Hedging is an insurance-like investment that protects you from risks of any potential losses to your finances. The purpose is to eliminate or reduce the risk by offsetting the potential loss. However, if one reduces the risk through hedging, it leads to the minimization of the reward associated with the trade as well.
Normally, a hedge consists of taking an offsetting position in a related security, which offset the risk of any adverse price movements. It can be done through various financial instrumentsFinancial InstrumentsFinancial instruments are certain contracts or documents that act as financial assets such as debentures and bonds, receivables, cash deposits, bank balances, swaps, cap, futures, shares, bills of exchange, forwards, FRA or forward rate agreement, etc. to one organization and as a liability to another organization and are solely taken into use for trading purposes. such as forward contracts, futures, options, etc.
Table of contents
- Hedging is a risk management strategy involving offsetting positions to minimize potential losses from adverse price movements in an asset or portfolio.
- Hedging can be done using various financial instruments such as options, futures, swaps, or forward contracts.
- The purpose of hedging is to protect against downside risk, stabilize cash flows, and preserve the value of assets or investments.
- Hedging is commonly used by individuals, companies, and institutional investors to manage risks associated with currency fluctuations, interest rate changes, commodity price movements, and more.
Hedging is similar to insurance as we take an insurance cover to protect ourselves from one or the other loss. For example, if we have an asset and we would like to protect it from floods. As humans, it is not in our hands to directly protect it from flood, but in this case, we can take an insurance cover so that if there is any damage to our property on account of floods, we get compensated for the same.
Here, reducing the risk might reduce the reward also. In the case of insurance, we pay a premium, and we might not even get any benefit from the premium if there is no flood during the tenure of the policy. Hedging, similarly, isn’t free either. We have to pay a cost for it, which reduces the overall rewards which we get. Hedging can be done for items that have a fixed value or for items that have a variable value.
Hedging can be done for items that have a fixed value or for items that have a variable value.
Let us try and understand these in more detail:
#1 – Hedging for Fixed Value items
A fixed-value item is one that has a fixed value in your books of accounts and requires an outflow of a fixed amount of cash in the future.
Some examples of Fixed Value Items are:
- A fixed-interest loan is taken by the company with semi-annual fixed-interest payments.
- Fixed coupon non-convertible debentures issued by the company with annual interest payments
As it is obvious, in this type of hedge, the amount/rate is fixed much in advance, and this may / may not be in sync with the current market rates when the payment actually takes place. This is the reason why companies enter into hedging even for fixed-value items.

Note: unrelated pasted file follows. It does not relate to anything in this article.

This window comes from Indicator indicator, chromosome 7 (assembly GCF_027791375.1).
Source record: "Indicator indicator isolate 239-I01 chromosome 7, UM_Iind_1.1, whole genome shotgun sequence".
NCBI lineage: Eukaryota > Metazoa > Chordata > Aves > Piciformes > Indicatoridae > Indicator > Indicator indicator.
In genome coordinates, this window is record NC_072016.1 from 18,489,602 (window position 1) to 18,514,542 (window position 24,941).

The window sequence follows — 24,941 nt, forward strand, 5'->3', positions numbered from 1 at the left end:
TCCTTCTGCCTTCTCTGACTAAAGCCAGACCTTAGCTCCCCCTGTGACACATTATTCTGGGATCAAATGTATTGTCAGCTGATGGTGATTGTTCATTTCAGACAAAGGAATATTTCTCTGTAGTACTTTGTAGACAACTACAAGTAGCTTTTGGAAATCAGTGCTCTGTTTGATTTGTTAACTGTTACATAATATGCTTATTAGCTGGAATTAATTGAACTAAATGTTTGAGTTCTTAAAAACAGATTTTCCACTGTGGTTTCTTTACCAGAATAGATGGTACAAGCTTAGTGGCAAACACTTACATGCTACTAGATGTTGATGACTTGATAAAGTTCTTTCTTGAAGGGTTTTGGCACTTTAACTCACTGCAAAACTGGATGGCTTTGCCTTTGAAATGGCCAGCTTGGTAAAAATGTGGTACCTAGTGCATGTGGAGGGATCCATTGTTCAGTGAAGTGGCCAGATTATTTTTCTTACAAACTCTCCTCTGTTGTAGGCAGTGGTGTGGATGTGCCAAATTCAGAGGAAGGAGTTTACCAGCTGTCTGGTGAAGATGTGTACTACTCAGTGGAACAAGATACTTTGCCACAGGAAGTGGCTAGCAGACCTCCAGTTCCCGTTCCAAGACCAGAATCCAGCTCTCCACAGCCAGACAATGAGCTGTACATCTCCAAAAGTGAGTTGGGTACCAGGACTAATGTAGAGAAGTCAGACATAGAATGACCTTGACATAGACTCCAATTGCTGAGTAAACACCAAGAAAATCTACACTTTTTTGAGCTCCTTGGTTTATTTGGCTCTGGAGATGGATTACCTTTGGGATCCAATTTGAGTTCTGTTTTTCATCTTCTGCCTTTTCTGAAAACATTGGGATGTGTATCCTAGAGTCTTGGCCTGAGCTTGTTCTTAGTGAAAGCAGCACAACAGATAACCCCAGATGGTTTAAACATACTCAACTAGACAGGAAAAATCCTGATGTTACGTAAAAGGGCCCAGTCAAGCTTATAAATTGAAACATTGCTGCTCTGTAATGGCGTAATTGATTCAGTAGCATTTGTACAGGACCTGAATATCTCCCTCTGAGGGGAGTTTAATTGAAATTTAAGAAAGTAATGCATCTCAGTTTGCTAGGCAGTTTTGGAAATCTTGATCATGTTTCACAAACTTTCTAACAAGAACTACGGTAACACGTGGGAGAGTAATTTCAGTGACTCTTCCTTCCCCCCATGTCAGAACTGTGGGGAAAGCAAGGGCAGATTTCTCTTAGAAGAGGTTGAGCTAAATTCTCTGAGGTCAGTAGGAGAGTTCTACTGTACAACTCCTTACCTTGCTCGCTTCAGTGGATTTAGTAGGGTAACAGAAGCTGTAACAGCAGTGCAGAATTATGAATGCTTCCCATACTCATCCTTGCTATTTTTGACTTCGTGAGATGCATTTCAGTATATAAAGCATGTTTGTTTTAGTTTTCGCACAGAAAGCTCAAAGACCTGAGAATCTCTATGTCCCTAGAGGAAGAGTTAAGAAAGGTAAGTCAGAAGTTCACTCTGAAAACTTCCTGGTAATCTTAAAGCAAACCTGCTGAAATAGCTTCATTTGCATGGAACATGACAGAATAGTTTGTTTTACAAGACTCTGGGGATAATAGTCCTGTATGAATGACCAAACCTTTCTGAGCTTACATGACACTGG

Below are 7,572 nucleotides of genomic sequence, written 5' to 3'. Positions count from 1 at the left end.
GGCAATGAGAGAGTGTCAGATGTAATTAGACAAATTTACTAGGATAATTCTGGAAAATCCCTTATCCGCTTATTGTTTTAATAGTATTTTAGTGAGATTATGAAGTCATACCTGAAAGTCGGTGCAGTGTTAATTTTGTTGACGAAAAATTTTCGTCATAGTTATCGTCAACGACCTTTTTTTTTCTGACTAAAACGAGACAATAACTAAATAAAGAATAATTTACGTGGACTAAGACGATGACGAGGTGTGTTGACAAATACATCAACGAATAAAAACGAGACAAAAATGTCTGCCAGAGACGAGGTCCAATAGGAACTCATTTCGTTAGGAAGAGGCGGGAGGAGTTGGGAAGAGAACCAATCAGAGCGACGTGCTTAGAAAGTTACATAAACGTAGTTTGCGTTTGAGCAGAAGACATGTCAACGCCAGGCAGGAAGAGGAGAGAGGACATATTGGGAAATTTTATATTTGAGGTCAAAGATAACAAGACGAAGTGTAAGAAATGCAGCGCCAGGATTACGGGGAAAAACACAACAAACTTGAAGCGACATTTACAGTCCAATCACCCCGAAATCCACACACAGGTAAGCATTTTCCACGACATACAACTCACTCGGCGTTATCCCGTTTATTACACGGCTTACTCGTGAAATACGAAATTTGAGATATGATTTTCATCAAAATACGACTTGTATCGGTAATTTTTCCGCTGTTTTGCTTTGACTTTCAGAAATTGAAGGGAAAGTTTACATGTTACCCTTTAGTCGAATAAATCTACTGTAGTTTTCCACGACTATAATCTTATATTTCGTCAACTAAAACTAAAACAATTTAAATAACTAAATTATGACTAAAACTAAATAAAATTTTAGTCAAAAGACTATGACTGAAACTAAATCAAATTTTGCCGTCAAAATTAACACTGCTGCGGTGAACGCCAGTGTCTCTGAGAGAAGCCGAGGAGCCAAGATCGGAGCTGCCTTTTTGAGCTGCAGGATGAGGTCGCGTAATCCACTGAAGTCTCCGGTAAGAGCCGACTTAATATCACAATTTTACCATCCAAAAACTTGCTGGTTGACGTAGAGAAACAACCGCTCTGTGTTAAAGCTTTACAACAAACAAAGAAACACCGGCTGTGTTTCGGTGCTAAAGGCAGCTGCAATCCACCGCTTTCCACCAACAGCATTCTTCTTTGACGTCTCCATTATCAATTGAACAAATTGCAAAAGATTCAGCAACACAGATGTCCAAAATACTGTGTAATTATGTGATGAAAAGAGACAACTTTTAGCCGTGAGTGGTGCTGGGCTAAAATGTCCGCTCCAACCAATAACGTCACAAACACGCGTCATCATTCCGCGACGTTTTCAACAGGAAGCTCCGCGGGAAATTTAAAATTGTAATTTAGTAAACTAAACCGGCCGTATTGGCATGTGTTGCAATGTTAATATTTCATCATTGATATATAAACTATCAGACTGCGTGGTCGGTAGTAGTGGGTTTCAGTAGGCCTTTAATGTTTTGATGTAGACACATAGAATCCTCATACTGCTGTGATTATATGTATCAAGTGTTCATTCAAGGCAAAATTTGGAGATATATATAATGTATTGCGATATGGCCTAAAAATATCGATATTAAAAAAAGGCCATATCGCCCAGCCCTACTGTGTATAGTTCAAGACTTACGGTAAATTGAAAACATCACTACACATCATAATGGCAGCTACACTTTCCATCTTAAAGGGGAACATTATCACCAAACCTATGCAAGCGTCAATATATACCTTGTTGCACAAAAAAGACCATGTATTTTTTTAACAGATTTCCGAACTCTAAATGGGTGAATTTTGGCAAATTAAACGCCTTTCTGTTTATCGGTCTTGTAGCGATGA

#2 – Hedging for Variable Value items
As opposed to fixed-value items, variable-value items have fluctuating cash flow at the time of payment.
Examples of Variable Value Items are:
- Variable interest loans (these loans are generally based on some benchmark rates + a fixed percentage above it)
- Foreign exchange transactions
- Variable non-convertible debentures
Hedging Explained in Video
Traders/Investors assess the incoming cash from each of the portfolios before they determine the hedging technique to use. Some of the techniques that they take into consideration include:
- Futures Hedge: This is the futures contract, which traders involve in to hedge risks when they find the commodity or currency market is to witness downfall. In this case, they book a deal at a predetermined price for a future date, which remains unaffected by market fluctuations.
- Forward Hedge: It is evident while hedging in FOREX. The foreign exchange risks associated with exporting and importing can effectively be dealt with using this technique. Here, the traders involve in a forward contract with banks to make sure their portfolio is not affected by the adverse rate changes.
- Money Market Hedge: As the name suggests, the money market hedge technique helps lock the value of a foreign currency transaction with respect to the domestic currency value.
Hedging can only be effective if the right strategy is applied. Some of the strategies that help reduce market risks are as follows:
Building a strong portfolio is one of the most effective ways of hedging. To achieve this, investors/traders must consider diversification. Having diversified portfolios with a few groups of assets with lower risk levels allows them to take trades that guarantee profits. Taking one trade to have a stronger backup to cover up for the losses could be the best hedging approach.
This is the hedging alternative, allowing investors to buy a put option for an individual stock with significant liquidity. They do it to ensure the downside move turns ineffective. Though it is a useful tool to reduce risks arising in the market, it is effective only when investors have an individual stock to deal with. It becomes an insignificant approach for those having a diverse portfolio.
Keeping a watch on the volatility index or VIX indicator helps investors understand the price fluctuations happening in the market. The indicators rise as and when volatility increases. If the VIX level is below 20, the volatility is considered low. On the contrary, if the level exceeds 30, the market is said to be volatile.
Let us consider the following examples to understand hedging in finance:
Example 1 – Conceptual
Most of the areas under the scope of business and finance can be covered under hedging.
Let us take an example of a manufacturing organization that supplies its products in the local market and is also involved in exports. Let’s assume that its export sales form 75% of its revenue. The company will have an inflow of foreign currency as a primary source of revenue. The value of this foreign currency may keep fluctuating and could lead to gains/losses.
In order to restrict this potential loss, the company might consider this through either of the following activities: